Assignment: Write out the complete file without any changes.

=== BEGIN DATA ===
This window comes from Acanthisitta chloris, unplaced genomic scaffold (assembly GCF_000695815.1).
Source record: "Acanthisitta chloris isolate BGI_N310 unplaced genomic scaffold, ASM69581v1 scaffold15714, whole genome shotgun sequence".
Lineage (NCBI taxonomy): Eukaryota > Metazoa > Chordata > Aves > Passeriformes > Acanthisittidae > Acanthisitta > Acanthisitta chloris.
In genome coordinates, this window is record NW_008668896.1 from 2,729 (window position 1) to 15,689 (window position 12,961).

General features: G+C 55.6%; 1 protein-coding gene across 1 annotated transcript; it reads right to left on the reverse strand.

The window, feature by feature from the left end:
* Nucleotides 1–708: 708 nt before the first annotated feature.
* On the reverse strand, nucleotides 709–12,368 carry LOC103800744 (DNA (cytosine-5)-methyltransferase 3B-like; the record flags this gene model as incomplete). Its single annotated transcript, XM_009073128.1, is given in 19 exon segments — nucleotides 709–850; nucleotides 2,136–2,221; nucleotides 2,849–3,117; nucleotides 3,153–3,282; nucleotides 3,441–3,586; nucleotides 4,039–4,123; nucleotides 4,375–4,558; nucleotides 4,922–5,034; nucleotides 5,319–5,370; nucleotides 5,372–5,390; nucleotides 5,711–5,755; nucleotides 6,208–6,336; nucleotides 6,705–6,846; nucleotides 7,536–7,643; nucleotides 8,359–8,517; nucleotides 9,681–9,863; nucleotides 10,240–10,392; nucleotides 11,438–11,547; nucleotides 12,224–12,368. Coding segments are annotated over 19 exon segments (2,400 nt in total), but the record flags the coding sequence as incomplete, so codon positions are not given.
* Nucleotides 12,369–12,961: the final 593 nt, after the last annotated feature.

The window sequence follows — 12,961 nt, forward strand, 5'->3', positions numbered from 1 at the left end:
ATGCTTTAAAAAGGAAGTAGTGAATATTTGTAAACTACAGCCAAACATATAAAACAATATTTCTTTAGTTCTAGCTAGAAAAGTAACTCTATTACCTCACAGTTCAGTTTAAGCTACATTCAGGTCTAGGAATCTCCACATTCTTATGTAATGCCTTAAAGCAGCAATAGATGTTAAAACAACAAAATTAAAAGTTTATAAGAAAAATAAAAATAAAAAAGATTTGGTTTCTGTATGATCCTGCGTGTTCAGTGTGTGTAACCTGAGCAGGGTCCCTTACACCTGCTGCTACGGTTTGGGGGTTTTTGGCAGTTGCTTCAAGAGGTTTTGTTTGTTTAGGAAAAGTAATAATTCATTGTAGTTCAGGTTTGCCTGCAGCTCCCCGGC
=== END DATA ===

This window comes from Acanthisitta chloris, unplaced genomic scaffold (assembly GCF_000695815.1).
Source record: "Acanthisitta chloris isolate BGI_N310 unplaced genomic scaffold, ASM69581v1 scaffold15714, whole genome shotgun sequence".
Lineage (NCBI taxonomy): Eukaryota > Metazoa > Chordata > Aves > Passeriformes > Acanthisittidae > Acanthisitta > Acanthisitta chloris.
In genome coordinates, this window is record NW_008668896.1 from 2,729 (window position 1) to 15,689 (window position 12,961).

General features: G+C 55.6%; 1 protein-coding gene across 1 annotated transcript; it reads right to left on the reverse strand.

The window, feature by feature from the left end:
* Nucleotides 1–708: 708 nt before the first annotated feature.
* On the reverse strand, nucleotides 709–12,368 carry LOC103800744 (DNA (cytosine-5)-methyltransferase 3B-like; the record flags this gene model as incomplete). Its single annotated transcript, XM_009073128.1, is given in 19 exon segments — nucleotides 709–850; nucleotides 2,136–2,221; nucleotides 2,849–3,117; nucleotides 3,153–3,282; nucleotides 3,441–3,586; nucleotides 4,039–4,123; nucleotides 4,375–4,558; nucleotides 4,922–5,034; nucleotides 5,319–5,370; nucleotides 5,372–5,390; nucleotides 5,711–5,755; nucleotides 6,208–6,336; nucleotides 6,705–6,846; nucleotides 7,536–7,643; nucleotides 8,359–8,517; nucleotides 9,681–9,863; nucleotides 10,240–10,392; nucleotides 11,438–11,547; nucleotides 12,224–12,368. Coding segments are annotated over 19 exon segments (2,400 nt in total), but the record flags the coding sequence as incomplete, so codon positions are not given.
* Nucleotides 12,369–12,961: the final 593 nt, after the last annotated feature.

The window sequence follows — 12,961 nt, forward strand, 5'->3', positions numbered from 1 at the left end:
ATGCTTTAAAAAGGAAGTAGTGAATATTTGTAAACTACAGCCAAACATATAAAACAATATTTCTTTAGTTCTAGCTAGAAAAGTAACTCTATTACCTCACAGTTCAGTTTAAGCTACATTCAGGTCTAGGAATCTCCACATTCTTATGTAATGCCTTAAAGCAGCAATAGATGTTAAAACAACAAAATTAAAAGTTTATAAGAAAAATAAAAATAAAAAAGATTTGGTTTCTGTATGATCCTGCGTGTTCAGTGTGTGTAACCTGAGCAGGGTCCCTTACACCTGCTGCTACGGTTTGGGGGTTTTTGGCAGTTGCTTCAAGAGGTTTTGTTTGTTTAGGAAAAGTAATAATTCATTGTAGTTCAGGTTTGCCTGCAGCTCCCCGGC